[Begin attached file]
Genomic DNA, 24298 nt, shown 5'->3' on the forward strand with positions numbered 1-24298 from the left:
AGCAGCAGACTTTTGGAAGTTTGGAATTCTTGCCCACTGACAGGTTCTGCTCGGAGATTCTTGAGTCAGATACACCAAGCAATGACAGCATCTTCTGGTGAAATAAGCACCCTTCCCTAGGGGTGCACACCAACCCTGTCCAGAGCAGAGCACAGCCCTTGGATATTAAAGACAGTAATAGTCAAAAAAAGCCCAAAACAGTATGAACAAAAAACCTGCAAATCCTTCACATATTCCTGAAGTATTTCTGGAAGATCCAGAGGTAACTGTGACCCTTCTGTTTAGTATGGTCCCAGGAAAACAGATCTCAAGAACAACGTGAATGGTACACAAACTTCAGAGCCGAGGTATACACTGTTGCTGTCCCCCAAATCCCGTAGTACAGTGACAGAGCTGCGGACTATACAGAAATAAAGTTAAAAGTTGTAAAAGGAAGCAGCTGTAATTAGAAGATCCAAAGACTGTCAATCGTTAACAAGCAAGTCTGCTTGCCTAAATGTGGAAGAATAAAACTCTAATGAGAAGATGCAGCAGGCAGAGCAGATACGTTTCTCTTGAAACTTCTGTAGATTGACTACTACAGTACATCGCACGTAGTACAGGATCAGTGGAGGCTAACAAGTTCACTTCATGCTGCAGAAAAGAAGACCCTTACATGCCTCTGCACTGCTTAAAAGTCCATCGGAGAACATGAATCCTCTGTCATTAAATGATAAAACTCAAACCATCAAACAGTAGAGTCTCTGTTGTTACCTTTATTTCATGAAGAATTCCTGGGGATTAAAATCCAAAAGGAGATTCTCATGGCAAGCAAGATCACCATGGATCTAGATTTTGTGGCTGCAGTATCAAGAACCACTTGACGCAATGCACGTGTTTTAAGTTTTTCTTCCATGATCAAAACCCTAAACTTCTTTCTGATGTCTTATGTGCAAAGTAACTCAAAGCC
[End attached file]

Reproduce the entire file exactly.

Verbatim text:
Genomic DNA, 24298 nt, shown 5'->3' on the forward strand with positions numbered 1-24298 from the left:
AGCAGCAGACTTTTGGAAGTTTGGAATTCTTGCCCACTGACAGGTTCTGCTCGGAGATTCTTGAGTCAGATACACCAAGCAATGACAGCATCTTCTGGTGAAATAAGCACCCTTCCCTAGGGGTGCACACCAACCCTGTCCAGAGCAGAGCACAGCCCTTGGATATTAAAGACAGTAATAGTCAAAAAAAGCCCAAAACAGTATGAACAAAAAACCTGCAAATCCTTCACATATTCCTGAAGTATTTCTGGAAGATCCAGAGGTAACTGTGACCCTTCTGTTTAGTATGGTCCCAGGAAAACAGATCTCAAGAACAACGTGAATGGTACACAAACTTCAGAGCCGAGGTATACACTGTTGCTGTCCCCCAAATCCCGTAGTACAGTGACAGAGCTGCGGACTATACAGAAATAAAGTTAAAAGTTGTAAAAGGAAGCAGCTGTAATTAGAAGATCCAAAGACTGTCAATCGTTAACAAGCAAGTCTGCTTGCCTAAATGTGGAAGAATAAAACTCTAATGAGAAGATGCAGCAGGCAGAGCAGATACGTTTCTCTTGAAACTTCTGTAGATTGACTACTACAGTACATCGCACGTAGTACAGGATCAGTGGAGGCTAACAAGTTCACTTCATGCTGCAGAAAAGAAGACCCTTACATGCCTCTGCACTGCTTAAAAGTCCATCGGAGAACATGAATCCTCTGTCATTAAATGATAAAACTCAAACCATCAAACAGTAGAGTCTCTGTTGTTACCTTTATTTCATGAAGAATTCCTGGGGATTAAAATCCAAAAGGAGATTCTCATGGCAAGCAAGATCACCATGGATCTAGATTTTGTGGCTGCAGTATCAAGAACCACTTGACGCAATGCACGTGTTTTAAGTTTTTCTTCCATGATCAAAACCCTAAACTTCTTTCTGATGTCTTATGTGCAAAGTAACTCAAAGCC